Avoiding Manny Pacquiao Keeps Floyd Mayweather at the Top of the Game

Martin SaltCorrespondent IAugust 5, 2011

Christmas comes early for Floyd Mayweather in September 2011...when the pay-per-view figures are released
Christmas comes early for Floyd Mayweather in September 2011...when the pay-per-view figures are releasedScott Heavey/Getty Images

It's coming up to that most festive time of year where we all open our pockets to pay for some television cheer. Nope, it's not for Christmas but for that other enigma in the form of Floyd Mayweather who makes his yearly outing in the boxing ring against Victor Ortiz on September 17, 2011.

Bleacher Report Featured Columnist Justin Tate recently wrote an excellent piece on Floyd Mayweather and whether he makes us wait once a year before fighting in order to maximize his revenues. I totally agree in most respects and you can read the article here —http://bleacherreport.com/articles/782093-floyd-mayweather-jr-does-floyd-make-you-wait-for-promotion-sake.

I view Mayweather taking one fight a year not only to maximize his revenues but also to keep his name at the top of the pound-for-pound rankings. It's Mayweather's way of making sure we don't forget about him and that we should consider him as the best attraction available in boxing.

However, the specter of Manny Pacquiao still looms large over Mayweather and it's something he cannot shake. But I suspect Mayweather is now using it to his advantage to boost his own ticket sales.

Truth be told, when Mayweather announces he is going to fight, people tune in by the bucket-load. And they will do it again for the upcoming Ortiz bout, the aptly named 'Star Power.'

It's quite probable the majority tune in to the fight in the hope that Mayweather will finally get pummeled and knocked out. Mayweather is arguably more infamous than popular and his rants and ravings over the past few years, notably against Manny Pacquiao, have not endeared him to the public.

But what everyone keeps droning on about (me included) is that illusive fight with Pacquiao. Yes, it is probably getting boring to most reading the Bleacher Report boxing columns. But, I hope my fellow writers will agree with me that we go on about it so much because we are desperate to see what could be the defining fight of our generation.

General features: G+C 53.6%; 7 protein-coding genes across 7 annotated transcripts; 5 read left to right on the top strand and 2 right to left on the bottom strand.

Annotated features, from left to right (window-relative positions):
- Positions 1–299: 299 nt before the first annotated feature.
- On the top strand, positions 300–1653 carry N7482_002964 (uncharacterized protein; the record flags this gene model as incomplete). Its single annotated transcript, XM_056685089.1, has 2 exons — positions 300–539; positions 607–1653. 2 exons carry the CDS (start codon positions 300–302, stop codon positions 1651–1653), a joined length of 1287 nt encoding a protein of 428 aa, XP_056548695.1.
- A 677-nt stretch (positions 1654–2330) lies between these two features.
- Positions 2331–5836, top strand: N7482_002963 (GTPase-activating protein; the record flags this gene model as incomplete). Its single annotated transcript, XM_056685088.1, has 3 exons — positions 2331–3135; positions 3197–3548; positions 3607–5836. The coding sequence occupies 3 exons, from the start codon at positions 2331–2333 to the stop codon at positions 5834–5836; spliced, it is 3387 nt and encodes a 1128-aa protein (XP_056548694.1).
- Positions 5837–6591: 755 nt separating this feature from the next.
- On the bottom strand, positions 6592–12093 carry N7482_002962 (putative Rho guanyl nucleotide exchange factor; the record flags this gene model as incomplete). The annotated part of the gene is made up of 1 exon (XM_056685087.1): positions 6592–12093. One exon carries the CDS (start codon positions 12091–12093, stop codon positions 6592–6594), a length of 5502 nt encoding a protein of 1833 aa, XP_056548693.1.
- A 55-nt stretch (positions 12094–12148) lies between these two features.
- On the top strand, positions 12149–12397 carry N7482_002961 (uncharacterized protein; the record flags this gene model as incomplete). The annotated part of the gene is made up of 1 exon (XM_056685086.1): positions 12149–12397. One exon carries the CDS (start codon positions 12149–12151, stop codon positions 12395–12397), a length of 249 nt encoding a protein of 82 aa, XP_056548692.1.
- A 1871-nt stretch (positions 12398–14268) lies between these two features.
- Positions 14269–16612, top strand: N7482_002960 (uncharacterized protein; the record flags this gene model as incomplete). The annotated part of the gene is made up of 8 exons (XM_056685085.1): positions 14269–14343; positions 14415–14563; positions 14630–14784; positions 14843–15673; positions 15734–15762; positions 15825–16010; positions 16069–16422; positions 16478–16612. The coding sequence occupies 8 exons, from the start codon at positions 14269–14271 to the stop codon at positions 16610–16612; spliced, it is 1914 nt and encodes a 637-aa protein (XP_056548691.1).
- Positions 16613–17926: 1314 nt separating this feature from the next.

And I believe that's what Mayweather knows about the boxing fan base in general.

When Mayweather has announced fights in the last few years, one of the main hopes that immediately springs to mind is that this bout will be the warm up to the long awaiting Pacquiao fight.

We hoped that his fights with Juan Manuel Marquez and Shane Mosley would lead into something big and they didn't. Could his fight with Victor Ortiz lead to something?

I, for one, doubt that Mayweather's fight with Ortiz is leading to Pacquiao. I strongly suspect that Mayweather will defeat Ortiz quite easily, enjoy the fruits of his success in the pay-per-view market and then put his feet up.

It's much more profitable to stay safe and keep drumming up interest without actually doing anything at all. Mayweather's recent fights have not exactly been stellar and can be downplayed due to tailoring the matches to his advantage.

For example, Juan Manuel Marquez would have stood a much better chance if the bout has been fought at the agreed catch-weight of 144 lbs. Instead, Mayweather came in at 146 lbs and had a good weight advantage which meant he could never be in any real danger. Did Mayweather deliberately come in over weight?

Another example is Shane Mosley who was close to being past his prime when Mayweather beat him in May 2010. If the fight had been made just three or four years earlier, Mayweather could have struggled.

The main point is that if Mayweather does fight Pacquiao and loses, his marketability will go through the floor and he would not be able to draw the big crowds he once did.

Why risk it when you can keep everyone waiting and come out for a relatively easy fight every now and then?

I'm not saying at all that Mayweather is avoiding Pacquiao out of fear but more out of common business sense.

Mayweather, for the next two or three years, could successfully trade on the public's interest in a fight between him and Pacquiao to drum up interest in his own fights. Keeping himself in the public light with his taunting and goading of Pacquiao means Mayweather will never be one to be forgotten.

And he knows it.